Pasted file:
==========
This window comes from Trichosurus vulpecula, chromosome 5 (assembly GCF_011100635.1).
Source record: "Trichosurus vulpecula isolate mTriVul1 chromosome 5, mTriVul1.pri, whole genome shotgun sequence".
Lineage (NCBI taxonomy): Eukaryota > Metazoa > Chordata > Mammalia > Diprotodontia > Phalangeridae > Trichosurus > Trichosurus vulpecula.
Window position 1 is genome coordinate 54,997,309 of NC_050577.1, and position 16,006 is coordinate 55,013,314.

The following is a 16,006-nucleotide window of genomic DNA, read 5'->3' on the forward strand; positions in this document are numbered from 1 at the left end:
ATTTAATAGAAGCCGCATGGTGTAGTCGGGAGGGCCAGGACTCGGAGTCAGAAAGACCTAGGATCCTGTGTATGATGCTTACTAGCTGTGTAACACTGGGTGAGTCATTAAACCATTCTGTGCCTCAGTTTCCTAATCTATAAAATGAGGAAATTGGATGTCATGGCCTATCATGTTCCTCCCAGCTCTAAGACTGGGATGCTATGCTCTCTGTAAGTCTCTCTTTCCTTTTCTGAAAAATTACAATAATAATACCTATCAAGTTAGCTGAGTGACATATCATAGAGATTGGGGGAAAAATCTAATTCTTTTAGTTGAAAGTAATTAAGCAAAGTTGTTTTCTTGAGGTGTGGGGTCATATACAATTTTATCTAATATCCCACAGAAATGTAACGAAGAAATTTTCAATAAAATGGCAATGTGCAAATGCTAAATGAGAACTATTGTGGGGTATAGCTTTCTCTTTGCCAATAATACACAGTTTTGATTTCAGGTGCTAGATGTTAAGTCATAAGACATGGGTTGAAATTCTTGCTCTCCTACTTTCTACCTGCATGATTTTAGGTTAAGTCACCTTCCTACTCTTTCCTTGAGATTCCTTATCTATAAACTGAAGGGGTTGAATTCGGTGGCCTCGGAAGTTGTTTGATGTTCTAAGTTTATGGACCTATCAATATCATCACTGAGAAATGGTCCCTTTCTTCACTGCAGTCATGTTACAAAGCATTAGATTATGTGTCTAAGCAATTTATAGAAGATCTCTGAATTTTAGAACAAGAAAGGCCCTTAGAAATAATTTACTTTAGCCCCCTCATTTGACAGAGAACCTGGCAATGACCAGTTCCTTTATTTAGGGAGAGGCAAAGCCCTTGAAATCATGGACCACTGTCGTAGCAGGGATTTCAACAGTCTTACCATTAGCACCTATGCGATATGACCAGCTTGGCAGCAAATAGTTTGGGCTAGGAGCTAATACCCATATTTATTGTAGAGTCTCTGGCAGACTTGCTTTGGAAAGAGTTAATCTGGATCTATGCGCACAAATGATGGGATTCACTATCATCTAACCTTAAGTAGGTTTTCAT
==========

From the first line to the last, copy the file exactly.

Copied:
This window comes from Trichosurus vulpecula, chromosome 5 (assembly GCF_011100635.1).
Source record: "Trichosurus vulpecula isolate mTriVul1 chromosome 5, mTriVul1.pri, whole genome shotgun sequence".
Lineage (NCBI taxonomy): Eukaryota > Metazoa > Chordata > Mammalia > Diprotodontia > Phalangeridae > Trichosurus > Trichosurus vulpecula.
Window position 1 is genome coordinate 54,997,309 of NC_050577.1, and position 16,006 is coordinate 55,013,314.

The following is a 16,006-nucleotide window of genomic DNA, read 5'->3' on the forward strand; positions in this document are numbered from 1 at the left end:
ATTTAATAGAAGCCGCATGGTGTAGTCGGGAGGGCCAGGACTCGGAGTCAGAAAGACCTAGGATCCTGTGTATGATGCTTACTAGCTGTGTAACACTGGGTGAGTCATTAAACCATTCTGTGCCTCAGTTTCCTAATCTATAAAATGAGGAAATTGGATGTCATGGCCTATCATGTTCCTCCCAGCTCTAAGACTGGGATGCTATGCTCTCTGTAAGTCTCTCTTTCCTTTTCTGAAAAATTACAATAATAATACCTATCAAGTTAGCTGAGTGACATATCATAGAGATTGGGGGAAAAATCTAATTCTTTTAGTTGAAAGTAATTAAGCAAAGTTGTTTTCTTGAGGTGTGGGGTCATATACAATTTTATCTAATATCCCACAGAAATGTAACGAAGAAATTTTCAATAAAATGGCAATGTGCAAATGCTAAATGAGAACTATTGTGGGGTATAGCTTTCTCTTTGCCAATAATACACAGTTTTGATTTCAGGTGCTAGATGTTAAGTCATAAGACATGGGTTGAAATTCTTGCTCTCCTACTTTCTACCTGCATGATTTTAGGTTAAGTCACCTTCCTACTCTTTCCTTGAGATTCCTTATCTATAAACTGAAGGGGTTGAATTCGGTGGCCTCGGAAGTTGTTTGATGTTCTAAGTTTATGGACCTATCAATATCATCACTGAGAAATGGTCCCTTTCTTCACTGCAGTCATGTTACAAAGCATTAGATTATGTGTCTAAGCAATTTATAGAAGATCTCTGAATTTTAGAACAAGAAAGGCCCTTAGAAATAATTTACTTTAGCCCCCTCATTTGACAGAGAACCTGGCAATGACCAGTTCCTTTATTTAGGGAGAGGCAAAGCCCTTGAAATCATGGACCACTGTCGTAGCAGGGATTTCAACAGTCTTACCATTAGCACCTATGCGATATGACCAGCTTGGCAGCAAATAGTTTGGGCTAGGAGCTAATACCCATATTTATTGTAGAGTCTCTGGCAGACTTGCTTTGGAAAGAGTTAATCTGGATCTATGCGCACAAATGATGGGATTCACTATCATCTAACCTTAAGTAGGTTTTCAT